“A normal first speech as a senator is normally a forward, proactive looking speech, but we’re not in normal times,” Kaine said. “So I am speaking a bit earlier than I thought likely when I took the oath of office. ... The abnormality of the times will have a huge effect on the Commonwealth that I represent ... the sequestration.”

On Friday, $85 billion of automatic spending cuts will take effect if Congress does not act. Lawmakers have been working to find a way to replace the cuts, which are predicted to cost the U.S. economy thousands of jobs and cause many workers in Virginia and around the country to be furloughed.

“Never in my knowledge has this body designed legislation that would hurt the average person, yet we’re about to allow that to happen,” Kaine said. “This is so significant and so severe that I feel compelled to speak on this matter.”

Kaine proceeded to describe how the people of his state would be harmed by sequestration through cuts to education and military funding. He said more than 90,000 workers would be furloughed in Virginia alone.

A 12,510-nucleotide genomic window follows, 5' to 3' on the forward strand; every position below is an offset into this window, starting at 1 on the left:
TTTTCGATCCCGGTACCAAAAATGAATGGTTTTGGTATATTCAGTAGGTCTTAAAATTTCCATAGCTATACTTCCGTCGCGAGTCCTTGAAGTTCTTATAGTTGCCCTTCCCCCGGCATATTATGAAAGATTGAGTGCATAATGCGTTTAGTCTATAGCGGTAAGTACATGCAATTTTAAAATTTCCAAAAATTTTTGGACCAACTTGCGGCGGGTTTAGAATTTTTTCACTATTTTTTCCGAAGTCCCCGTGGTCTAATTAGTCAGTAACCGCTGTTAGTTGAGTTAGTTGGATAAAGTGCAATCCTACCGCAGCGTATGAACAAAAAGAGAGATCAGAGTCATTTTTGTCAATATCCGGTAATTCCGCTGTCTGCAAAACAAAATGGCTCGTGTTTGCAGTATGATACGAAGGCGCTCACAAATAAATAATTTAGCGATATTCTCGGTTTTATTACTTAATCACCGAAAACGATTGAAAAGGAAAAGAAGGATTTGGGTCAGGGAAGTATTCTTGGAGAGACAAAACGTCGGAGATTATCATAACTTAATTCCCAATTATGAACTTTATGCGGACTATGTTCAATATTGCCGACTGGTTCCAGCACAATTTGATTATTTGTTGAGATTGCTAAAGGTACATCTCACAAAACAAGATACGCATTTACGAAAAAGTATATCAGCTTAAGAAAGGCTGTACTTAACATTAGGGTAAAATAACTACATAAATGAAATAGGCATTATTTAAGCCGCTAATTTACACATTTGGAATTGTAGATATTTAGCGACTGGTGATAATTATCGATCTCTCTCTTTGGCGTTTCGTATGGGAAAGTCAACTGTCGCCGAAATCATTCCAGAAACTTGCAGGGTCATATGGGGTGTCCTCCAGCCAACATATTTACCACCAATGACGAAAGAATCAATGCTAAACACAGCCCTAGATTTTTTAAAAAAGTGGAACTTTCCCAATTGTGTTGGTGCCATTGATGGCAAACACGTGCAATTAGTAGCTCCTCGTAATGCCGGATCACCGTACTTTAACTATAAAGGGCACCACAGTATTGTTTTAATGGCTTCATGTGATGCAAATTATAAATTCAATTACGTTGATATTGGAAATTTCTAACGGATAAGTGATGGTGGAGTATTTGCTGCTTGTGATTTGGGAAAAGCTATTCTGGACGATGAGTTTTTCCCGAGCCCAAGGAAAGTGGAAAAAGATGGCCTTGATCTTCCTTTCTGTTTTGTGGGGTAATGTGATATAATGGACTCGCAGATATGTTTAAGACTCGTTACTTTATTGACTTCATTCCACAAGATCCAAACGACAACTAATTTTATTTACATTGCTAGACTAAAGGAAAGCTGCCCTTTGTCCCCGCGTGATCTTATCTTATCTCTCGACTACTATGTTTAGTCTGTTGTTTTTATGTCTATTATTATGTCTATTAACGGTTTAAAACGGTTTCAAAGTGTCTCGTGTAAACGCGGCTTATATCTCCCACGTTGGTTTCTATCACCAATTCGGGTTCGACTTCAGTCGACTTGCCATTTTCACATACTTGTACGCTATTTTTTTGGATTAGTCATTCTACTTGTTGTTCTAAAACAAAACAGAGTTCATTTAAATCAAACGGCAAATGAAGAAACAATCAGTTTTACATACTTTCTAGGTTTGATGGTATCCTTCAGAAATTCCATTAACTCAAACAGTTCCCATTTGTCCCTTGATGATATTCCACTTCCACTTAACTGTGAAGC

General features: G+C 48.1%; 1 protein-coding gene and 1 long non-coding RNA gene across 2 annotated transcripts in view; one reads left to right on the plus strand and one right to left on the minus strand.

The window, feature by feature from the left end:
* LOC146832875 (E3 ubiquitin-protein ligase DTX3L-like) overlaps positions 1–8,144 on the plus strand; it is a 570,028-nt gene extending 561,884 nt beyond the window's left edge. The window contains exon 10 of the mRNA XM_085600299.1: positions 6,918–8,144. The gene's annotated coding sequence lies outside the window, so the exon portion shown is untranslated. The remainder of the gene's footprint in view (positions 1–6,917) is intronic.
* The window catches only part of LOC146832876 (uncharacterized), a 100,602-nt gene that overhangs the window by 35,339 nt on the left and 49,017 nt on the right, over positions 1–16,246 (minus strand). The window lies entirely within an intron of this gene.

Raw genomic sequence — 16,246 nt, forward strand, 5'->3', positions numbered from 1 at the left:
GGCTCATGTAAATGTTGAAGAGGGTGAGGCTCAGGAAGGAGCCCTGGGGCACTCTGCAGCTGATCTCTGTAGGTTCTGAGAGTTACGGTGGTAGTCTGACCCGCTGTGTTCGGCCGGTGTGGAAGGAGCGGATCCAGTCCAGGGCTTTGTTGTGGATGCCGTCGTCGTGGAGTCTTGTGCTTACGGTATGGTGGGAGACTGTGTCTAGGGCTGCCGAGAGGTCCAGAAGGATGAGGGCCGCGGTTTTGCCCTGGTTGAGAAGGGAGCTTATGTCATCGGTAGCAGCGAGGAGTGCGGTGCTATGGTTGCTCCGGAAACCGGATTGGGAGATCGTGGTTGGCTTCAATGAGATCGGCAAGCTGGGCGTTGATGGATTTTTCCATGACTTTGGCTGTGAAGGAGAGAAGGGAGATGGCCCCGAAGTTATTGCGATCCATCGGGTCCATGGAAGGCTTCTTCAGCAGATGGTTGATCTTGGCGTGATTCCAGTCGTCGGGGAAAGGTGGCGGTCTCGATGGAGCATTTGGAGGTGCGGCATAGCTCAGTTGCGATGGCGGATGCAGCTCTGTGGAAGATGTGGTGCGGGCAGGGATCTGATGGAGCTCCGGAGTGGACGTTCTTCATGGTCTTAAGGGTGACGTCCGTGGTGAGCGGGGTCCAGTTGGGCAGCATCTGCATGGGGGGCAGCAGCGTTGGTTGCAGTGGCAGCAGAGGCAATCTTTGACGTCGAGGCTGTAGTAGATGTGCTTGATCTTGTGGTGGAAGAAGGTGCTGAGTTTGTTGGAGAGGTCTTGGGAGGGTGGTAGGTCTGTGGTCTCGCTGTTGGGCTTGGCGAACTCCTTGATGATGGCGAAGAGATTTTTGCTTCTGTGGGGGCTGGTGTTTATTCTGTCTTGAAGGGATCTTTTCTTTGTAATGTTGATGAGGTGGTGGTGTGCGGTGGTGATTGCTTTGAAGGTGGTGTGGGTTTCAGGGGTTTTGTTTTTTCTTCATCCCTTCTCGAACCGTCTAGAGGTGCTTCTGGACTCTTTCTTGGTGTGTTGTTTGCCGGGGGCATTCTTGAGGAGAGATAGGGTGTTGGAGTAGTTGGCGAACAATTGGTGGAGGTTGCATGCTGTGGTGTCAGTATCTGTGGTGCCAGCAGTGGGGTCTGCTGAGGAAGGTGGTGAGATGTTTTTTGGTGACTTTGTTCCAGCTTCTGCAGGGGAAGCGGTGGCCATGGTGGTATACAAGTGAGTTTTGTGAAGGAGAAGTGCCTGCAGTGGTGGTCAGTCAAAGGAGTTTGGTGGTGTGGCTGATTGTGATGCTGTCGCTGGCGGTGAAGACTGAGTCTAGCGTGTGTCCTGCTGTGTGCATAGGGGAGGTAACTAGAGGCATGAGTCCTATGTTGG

“In Virginia, 90,000 workers will be furloughed — that’s one state,” Kaine said. “Not many towns in Virginia even have 90,000 people.”

Lawmakers added the sequester to the Budget Control Act in 2011 as a trigger to motivate members to agree on a major deficit-reduction deal, but so far no deal has been reached.

Kaine said the Democratic approach was the only balanced option because it included 50 percent spending cuts and 50 percent new revenues, while the Republican plan is all spending cuts.

“The right way to do this is in a balanced way,” Kaine said. "We’re faced with a fundamental decision about whether we’re going to benefit the economy or hurt the economy."